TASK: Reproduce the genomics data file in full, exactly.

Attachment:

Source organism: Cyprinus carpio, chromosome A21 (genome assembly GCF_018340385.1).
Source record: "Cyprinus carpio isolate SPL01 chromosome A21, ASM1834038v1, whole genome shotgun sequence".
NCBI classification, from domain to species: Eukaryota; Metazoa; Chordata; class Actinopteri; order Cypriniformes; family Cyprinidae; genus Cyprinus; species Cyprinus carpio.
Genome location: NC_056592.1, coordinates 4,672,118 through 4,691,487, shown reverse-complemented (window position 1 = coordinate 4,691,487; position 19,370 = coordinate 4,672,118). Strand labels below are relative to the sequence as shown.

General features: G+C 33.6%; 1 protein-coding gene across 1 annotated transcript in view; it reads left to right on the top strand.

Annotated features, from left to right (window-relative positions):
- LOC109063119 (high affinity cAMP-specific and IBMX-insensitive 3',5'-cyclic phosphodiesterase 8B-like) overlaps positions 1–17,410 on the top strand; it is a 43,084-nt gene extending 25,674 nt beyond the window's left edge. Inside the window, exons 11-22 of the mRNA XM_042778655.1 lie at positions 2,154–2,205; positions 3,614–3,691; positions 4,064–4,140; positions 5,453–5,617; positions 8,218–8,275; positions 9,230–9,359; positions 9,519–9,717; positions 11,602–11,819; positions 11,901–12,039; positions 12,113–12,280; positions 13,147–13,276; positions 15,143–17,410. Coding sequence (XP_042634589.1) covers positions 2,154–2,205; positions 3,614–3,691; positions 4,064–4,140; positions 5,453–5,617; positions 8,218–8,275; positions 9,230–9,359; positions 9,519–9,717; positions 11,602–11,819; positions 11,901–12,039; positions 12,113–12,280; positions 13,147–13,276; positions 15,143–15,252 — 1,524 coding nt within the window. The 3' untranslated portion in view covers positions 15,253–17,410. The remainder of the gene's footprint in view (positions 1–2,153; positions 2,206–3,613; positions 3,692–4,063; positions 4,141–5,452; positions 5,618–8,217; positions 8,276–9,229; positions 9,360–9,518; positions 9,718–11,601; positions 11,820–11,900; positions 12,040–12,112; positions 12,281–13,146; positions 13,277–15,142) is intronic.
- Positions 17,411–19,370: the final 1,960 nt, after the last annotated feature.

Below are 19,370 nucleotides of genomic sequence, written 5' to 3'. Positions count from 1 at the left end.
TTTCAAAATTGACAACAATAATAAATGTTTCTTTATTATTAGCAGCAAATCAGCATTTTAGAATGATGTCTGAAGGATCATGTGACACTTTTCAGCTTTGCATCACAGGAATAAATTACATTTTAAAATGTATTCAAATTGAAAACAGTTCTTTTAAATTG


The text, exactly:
Source organism: Cyprinus carpio, chromosome A21 (genome assembly GCF_018340385.1).
Source record: "Cyprinus carpio isolate SPL01 chromosome A21, ASM1834038v1, whole genome shotgun sequence".
NCBI classification, from domain to species: Eukaryota; Metazoa; Chordata; class Actinopteri; order Cypriniformes; family Cyprinidae; genus Cyprinus; species Cyprinus carpio.
Genome location: NC_056592.1, coordinates 4,672,118 through 4,691,487, shown reverse-complemented (window position 1 = coordinate 4,691,487; position 19,370 = coordinate 4,672,118). Strand labels below are relative to the sequence as shown.

General features: G+C 33.6%; 1 protein-coding gene across 1 annotated transcript in view; it reads left to right on the top strand.

Annotated features, from left to right (window-relative positions):
- LOC109063119 (high affinity cAMP-specific and IBMX-insensitive 3',5'-cyclic phosphodiesterase 8B-like) overlaps positions 1–17,410 on the top strand; it is a 43,084-nt gene extending 25,674 nt beyond the window's left edge. Inside the window, exons 11-22 of the mRNA XM_042778655.1 lie at positions 2,154–2,205; positions 3,614–3,691; positions 4,064–4,140; positions 5,453–5,617; positions 8,218–8,275; positions 9,230–9,359; positions 9,519–9,717; positions 11,602–11,819; positions 11,901–12,039; positions 12,113–12,280; positions 13,147–13,276; positions 15,143–17,410. Coding sequence (XP_042634589.1) covers positions 2,154–2,205; positions 3,614–3,691; positions 4,064–4,140; positions 5,453–5,617; positions 8,218–8,275; positions 9,230–9,359; positions 9,519–9,717; positions 11,602–11,819; positions 11,901–12,039; positions 12,113–12,280; positions 13,147–13,276; positions 15,143–15,252 — 1,524 coding nt within the window. The 3' untranslated portion in view covers positions 15,253–17,410. The remainder of the gene's footprint in view (positions 1–2,153; positions 2,206–3,613; positions 3,692–4,063; positions 4,141–5,452; positions 5,618–8,217; positions 8,276–9,229; positions 9,360–9,518; positions 9,718–11,601; positions 11,820–11,900; positions 12,040–12,112; positions 12,281–13,146; positions 13,277–15,142) is intronic.
- Positions 17,411–19,370: the final 1,960 nt, after the last annotated feature.

Below are 19,370 nucleotides of genomic sequence, written 5' to 3'. Positions count from 1 at the left end.
TTTCAAAATTGACAACAATAATAAATGTTTCTTTATTATTAGCAGCAAATCAGCATTTTAGAATGATGTCTGAAGGATCATGTGACACTTTTCAGCTTTGCATCACAGGAATAAATTACATTTTAAAATGTATTCAAATTGAAAACAGTTCTTTTAAATTG